A package arrived addressed to my client from Germany. This was a package the evidence did not establish was ordered by, or paid for by the client or, that he even knew about before it arrived. The package had been intercepted in NYC by customs, who discovered ecstasy in the package. They sent the package to Maywood, and an invisible tracking device and powder detectable on the hands on anyone who opened the package, was placed inside.
Upon delivery by an undercover postal inspector, my client went searching for his regular mail carrier to see what this was. He couldn't find him and returned home and then wrote return to sender on the package and put a slash through his name. En route to the garage to get his car to go to the post office, he got curious, opened the package, realized he didn't know what it was, and didn't want it and threw it away. Shortly thereafter, Cook County police arrived, and arrested him. No evidence of drug sales (baggies, scales, police scanner, unaccounted for money, guns or other contraband) was found in the residence.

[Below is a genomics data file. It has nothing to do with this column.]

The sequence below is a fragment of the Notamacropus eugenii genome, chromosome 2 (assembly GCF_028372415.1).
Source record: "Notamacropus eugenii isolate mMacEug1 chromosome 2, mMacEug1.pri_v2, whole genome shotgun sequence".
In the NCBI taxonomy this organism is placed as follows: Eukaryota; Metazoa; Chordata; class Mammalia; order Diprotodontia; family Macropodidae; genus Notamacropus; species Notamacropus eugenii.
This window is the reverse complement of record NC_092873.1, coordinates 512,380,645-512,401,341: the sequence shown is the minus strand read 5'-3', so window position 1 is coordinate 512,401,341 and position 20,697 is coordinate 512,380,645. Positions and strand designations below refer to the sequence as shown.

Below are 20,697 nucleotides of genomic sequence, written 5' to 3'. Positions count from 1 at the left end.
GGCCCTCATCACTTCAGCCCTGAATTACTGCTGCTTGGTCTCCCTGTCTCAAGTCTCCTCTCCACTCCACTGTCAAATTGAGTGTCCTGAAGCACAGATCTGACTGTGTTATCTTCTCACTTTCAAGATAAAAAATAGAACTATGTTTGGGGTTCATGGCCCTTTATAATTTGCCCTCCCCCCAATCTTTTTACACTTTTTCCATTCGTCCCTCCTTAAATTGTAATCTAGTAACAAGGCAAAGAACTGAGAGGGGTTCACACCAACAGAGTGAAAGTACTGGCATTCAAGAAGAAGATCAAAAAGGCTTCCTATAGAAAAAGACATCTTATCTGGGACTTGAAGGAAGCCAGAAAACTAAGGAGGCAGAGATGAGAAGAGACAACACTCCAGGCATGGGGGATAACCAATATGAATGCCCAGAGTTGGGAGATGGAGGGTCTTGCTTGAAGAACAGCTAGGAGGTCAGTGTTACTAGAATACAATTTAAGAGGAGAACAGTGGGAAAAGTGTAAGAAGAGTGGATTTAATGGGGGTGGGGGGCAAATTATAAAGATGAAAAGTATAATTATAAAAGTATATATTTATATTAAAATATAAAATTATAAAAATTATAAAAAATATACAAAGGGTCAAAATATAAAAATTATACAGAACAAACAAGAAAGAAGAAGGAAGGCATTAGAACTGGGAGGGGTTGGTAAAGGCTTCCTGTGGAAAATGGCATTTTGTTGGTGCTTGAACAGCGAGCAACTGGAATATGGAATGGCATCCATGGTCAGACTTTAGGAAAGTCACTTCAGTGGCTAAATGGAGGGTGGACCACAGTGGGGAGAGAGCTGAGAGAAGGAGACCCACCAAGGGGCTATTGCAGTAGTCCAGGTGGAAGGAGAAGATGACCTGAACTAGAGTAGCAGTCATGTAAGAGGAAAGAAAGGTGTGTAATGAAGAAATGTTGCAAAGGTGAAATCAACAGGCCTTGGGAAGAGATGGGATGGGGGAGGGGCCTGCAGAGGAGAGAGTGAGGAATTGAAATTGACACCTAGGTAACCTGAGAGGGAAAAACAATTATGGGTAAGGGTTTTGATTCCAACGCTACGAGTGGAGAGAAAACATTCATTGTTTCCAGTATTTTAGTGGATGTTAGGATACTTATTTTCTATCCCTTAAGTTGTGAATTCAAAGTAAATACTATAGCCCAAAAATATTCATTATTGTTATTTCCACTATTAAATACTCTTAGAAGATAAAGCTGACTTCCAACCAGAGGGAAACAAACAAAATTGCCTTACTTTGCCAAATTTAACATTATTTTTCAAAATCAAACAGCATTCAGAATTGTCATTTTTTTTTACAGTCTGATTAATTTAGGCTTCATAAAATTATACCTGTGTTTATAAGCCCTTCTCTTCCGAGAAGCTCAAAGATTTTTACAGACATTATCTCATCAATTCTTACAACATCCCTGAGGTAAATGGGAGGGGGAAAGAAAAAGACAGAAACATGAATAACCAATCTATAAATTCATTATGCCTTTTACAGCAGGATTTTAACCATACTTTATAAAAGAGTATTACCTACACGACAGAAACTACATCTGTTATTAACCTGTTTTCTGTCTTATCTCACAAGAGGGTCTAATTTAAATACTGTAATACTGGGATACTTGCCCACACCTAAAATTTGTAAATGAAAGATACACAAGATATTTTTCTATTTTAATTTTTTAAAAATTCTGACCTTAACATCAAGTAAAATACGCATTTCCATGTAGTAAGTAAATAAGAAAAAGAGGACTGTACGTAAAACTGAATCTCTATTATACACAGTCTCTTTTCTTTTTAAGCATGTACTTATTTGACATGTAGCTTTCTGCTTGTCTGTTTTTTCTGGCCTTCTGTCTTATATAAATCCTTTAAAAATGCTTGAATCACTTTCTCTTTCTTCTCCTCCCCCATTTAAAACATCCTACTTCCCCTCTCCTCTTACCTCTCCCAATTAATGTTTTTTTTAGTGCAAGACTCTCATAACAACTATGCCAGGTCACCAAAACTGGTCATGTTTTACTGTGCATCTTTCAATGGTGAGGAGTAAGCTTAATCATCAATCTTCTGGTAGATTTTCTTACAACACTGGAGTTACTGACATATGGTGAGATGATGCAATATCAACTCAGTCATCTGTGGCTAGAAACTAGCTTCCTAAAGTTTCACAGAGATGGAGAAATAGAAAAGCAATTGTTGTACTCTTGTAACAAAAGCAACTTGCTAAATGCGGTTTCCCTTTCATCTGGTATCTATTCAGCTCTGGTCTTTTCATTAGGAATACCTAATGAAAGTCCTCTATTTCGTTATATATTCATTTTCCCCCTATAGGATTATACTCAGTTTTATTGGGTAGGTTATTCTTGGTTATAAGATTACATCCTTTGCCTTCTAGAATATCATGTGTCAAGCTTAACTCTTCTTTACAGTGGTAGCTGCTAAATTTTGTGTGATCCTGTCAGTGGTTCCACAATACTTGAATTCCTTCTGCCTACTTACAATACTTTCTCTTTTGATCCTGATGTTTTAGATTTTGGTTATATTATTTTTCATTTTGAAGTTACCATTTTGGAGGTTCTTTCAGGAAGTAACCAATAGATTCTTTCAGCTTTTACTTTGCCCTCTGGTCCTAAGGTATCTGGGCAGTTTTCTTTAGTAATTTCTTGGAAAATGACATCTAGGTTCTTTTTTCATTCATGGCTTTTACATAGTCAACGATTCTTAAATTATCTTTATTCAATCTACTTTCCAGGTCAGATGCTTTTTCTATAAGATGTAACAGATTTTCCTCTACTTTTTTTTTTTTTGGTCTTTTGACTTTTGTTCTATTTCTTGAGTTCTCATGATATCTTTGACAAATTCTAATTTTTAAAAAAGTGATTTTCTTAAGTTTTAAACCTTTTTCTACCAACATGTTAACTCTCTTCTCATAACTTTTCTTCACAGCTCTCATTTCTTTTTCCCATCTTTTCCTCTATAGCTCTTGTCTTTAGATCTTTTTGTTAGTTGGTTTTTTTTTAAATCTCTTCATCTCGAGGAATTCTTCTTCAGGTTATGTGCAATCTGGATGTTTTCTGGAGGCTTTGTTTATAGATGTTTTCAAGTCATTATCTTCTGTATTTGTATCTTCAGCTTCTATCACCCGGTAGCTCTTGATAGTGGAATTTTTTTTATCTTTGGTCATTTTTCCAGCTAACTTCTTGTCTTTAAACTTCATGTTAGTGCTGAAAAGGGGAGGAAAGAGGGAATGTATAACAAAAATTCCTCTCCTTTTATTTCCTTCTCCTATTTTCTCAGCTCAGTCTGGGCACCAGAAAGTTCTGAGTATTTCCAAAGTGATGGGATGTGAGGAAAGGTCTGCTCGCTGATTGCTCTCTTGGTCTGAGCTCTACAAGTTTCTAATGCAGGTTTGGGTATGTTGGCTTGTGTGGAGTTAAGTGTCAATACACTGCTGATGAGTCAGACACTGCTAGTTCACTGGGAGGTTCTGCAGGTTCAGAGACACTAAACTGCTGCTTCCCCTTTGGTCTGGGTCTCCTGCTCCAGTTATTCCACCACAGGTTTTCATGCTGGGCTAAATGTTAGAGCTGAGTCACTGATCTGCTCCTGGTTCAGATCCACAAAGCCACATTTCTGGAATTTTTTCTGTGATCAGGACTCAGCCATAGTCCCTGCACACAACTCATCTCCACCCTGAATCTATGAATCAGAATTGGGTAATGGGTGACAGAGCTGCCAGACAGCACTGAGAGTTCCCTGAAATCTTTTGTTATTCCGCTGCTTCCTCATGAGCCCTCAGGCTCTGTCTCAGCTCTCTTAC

IT Expert witness P. DeVon testified that someone had gotten into or made an account with the client's name and address and had used it to order gift cards from China to be sent to various addresses in the U.S. His compelling direct examination by co-counsel Rachel White Domain revealed that someone had used his name and address unbeknownst to the client.
The sheriff's officer admitted that he had no evidence that client knew what was in the package, knew wha the package was when it arrived, had paid for or ordered it. The Judge found client not guilty and stated that there was not proof beyond a reasonable doubt that the client was guilty. Client's mother, who had attended every court hearing, cried with relief and hugs were exchanged between the client's attorneys, client and his mother.